Suaeda calceoliformis (Hook.) Moq.
Habitat: Rocky or gravelly saltmarshes and sea-strands. [Tidal wetland (non-forested, wetland)]
Range: Cote Nord, Quebec, south to southern Maine. Also listed as rare in Massachusetts; does not occur elsewhere in New England. This species may still occur at some historic locations but may not have been carefully searched for. It can be difficult to distinguish from the common species, and thus can be easily overlooked.
Aids to Identification: Sea-blites are succulent halophytes with flowers borne consistently in clusters of 3 in the axils of the leaves. The flowers lack petals and have 5 green sepals. This species resembles the common sea-blite (S. maritima). It differs from common sea-blite in that the sepals, at maturity, are not all the same size: one or two of the flowers are much larger or bear an appendage on the outside surface. The fruits are 1-1.5 mm long (vs. 1.5-2 mm long in S. maritima).
Ecological characteristics: Little information is available on habitat characteristics for this species in Maine. It appears to most often occur near the upper intertidal limit and has been found both in saltmarshes and along sandy or gravelly shores.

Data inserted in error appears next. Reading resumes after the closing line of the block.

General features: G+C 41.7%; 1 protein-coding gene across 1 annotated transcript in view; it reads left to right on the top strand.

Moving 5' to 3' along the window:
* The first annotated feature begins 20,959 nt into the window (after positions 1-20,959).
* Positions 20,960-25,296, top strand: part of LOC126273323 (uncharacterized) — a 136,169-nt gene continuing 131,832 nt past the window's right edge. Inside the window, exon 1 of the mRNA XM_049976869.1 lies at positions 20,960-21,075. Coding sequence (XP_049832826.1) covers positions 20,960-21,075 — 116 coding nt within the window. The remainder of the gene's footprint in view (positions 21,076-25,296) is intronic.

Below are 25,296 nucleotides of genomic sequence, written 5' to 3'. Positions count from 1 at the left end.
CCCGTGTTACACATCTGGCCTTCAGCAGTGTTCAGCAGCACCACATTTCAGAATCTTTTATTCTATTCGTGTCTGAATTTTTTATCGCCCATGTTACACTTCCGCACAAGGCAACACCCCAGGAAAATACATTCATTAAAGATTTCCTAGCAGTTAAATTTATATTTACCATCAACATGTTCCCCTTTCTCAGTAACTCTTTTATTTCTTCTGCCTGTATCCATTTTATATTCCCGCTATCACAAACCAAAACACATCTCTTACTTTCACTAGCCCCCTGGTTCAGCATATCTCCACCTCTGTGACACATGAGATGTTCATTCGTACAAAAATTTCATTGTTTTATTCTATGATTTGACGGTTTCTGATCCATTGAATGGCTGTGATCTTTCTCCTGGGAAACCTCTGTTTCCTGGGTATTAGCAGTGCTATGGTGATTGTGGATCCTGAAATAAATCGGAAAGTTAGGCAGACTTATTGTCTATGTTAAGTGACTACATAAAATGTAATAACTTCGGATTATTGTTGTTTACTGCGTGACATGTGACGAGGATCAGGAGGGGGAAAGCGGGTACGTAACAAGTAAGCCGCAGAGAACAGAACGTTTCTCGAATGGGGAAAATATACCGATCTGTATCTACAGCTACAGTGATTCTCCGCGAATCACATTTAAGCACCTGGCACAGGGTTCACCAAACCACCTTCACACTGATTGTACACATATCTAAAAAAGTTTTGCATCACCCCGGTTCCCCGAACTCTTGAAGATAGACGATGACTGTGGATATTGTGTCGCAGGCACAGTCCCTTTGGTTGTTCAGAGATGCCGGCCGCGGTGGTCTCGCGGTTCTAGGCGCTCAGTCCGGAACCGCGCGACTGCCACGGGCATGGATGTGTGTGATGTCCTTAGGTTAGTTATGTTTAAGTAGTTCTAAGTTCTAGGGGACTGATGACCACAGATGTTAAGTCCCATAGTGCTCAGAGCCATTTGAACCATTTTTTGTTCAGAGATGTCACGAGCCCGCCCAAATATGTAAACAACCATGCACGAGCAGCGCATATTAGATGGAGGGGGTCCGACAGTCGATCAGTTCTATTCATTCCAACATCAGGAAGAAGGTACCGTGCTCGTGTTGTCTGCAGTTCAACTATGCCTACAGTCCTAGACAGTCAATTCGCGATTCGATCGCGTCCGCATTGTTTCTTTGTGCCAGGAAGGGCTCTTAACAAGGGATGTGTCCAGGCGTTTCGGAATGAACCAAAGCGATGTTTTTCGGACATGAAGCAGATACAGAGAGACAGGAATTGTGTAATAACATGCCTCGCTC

Phenology: Flowers August - October.
Synonyms: Formerly known as Suaeda americana (Pers.) Fern.
Known Distribution in Maine: This rare plant has been documented from a total of 10 town(s) in the following county(ies): Cumberland, Hancock, Knox, Lincoln, Sagadahoc, York.
Dates of documented observations are: 1892, 1899, 1900, 1901, 1905, 1932, 1959, 1997, 1998 (2), 2001
Reason(s) for rarity: Near northern limit of its range.
Conservation considerations: Unknown. It has not been documented recently from several historic locations but may have been overlooked due to resemblance to common species.